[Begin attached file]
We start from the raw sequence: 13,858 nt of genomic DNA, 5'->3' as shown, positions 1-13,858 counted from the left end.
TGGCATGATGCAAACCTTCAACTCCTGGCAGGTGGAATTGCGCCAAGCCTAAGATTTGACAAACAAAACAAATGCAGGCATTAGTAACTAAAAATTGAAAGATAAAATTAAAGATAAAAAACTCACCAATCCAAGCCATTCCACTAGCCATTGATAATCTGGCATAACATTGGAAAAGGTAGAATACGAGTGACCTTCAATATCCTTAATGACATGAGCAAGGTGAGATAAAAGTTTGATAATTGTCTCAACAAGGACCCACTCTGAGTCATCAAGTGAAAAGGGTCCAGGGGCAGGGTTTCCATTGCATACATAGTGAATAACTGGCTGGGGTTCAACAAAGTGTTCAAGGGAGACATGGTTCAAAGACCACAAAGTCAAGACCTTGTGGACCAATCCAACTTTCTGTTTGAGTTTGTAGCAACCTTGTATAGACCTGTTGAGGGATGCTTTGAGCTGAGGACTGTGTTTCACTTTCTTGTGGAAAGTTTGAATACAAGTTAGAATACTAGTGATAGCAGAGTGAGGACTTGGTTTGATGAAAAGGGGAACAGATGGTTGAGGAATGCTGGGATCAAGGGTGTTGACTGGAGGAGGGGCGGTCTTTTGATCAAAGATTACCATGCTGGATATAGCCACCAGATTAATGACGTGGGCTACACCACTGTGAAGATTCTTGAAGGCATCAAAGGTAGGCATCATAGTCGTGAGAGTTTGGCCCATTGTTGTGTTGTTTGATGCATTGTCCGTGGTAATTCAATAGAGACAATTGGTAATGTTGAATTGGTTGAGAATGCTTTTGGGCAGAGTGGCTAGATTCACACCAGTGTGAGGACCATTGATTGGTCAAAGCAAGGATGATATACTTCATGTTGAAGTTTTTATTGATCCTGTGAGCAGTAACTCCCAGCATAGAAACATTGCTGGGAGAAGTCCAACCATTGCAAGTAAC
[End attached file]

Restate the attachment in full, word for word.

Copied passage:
We start from the raw sequence: 13,858 nt of genomic DNA, 5'->3' as shown, positions 1-13,858 counted from the left end.
TGGCATGATGCAAACCTTCAACTCCTGGCAGGTGGAATTGCGCCAAGCCTAAGATTTGACAAACAAAACAAATGCAGGCATTAGTAACTAAAAATTGAAAGATAAAATTAAAGATAAAAAACTCACCAATCCAAGCCATTCCACTAGCCATTGATAATCTGGCATAACATTGGAAAAGGTAGAATACGAGTGACCTTCAATATCCTTAATGACATGAGCAAGGTGAGATAAAAGTTTGATAATTGTCTCAACAAGGACCCACTCTGAGTCATCAAGTGAAAAGGGTCCAGGGGCAGGGTTTCCATTGCATACATAGTGAATAACTGGCTGGGGTTCAACAAAGTGTTCAAGGGAGACATGGTTCAAAGACCACAAAGTCAAGACCTTGTGGACCAATCCAACTTTCTGTTTGAGTTTGTAGCAACCTTGTATAGACCTGTTGAGGGATGCTTTGAGCTGAGGACTGTGTTTCACTTTCTTGTGGAAAGTTTGAATACAAGTTAGAATACTAGTGATAGCAGAGTGAGGACTTGGTTTGATGAAAAGGGGAACAGATGGTTGAGGAATGCTGGGATCAAGGGTGTTGACTGGAGGAGGGGCGGTCTTTTGATCAAAGATTACCATGCTGGATATAGCCACCAGATTAATGACGTGGGCTACACCACTGTGAAGATTCTTGAAGGCATCAAAGGTAGGCATCATAGTCGTGAGAGTTTGGCCCATTGTTGTGTTGTTTGATGCATTGTCCGTGGTAATTCAATAGAGACAATTGGTAATGTTGAATTGGTTGAGAATGCTTTTGGGCAGAGTGGCTAGATTCACACCAGTGTGAGGACCATTGATTGGTCAAAGCAAGGATGATATACTTCATGTTGAAGTTTTTATTGATCCTGTGAGCAGTAACTCCCAGCATAGAAACATTGCTGGGAGAAGTCCAACCATTGCAAGTAAC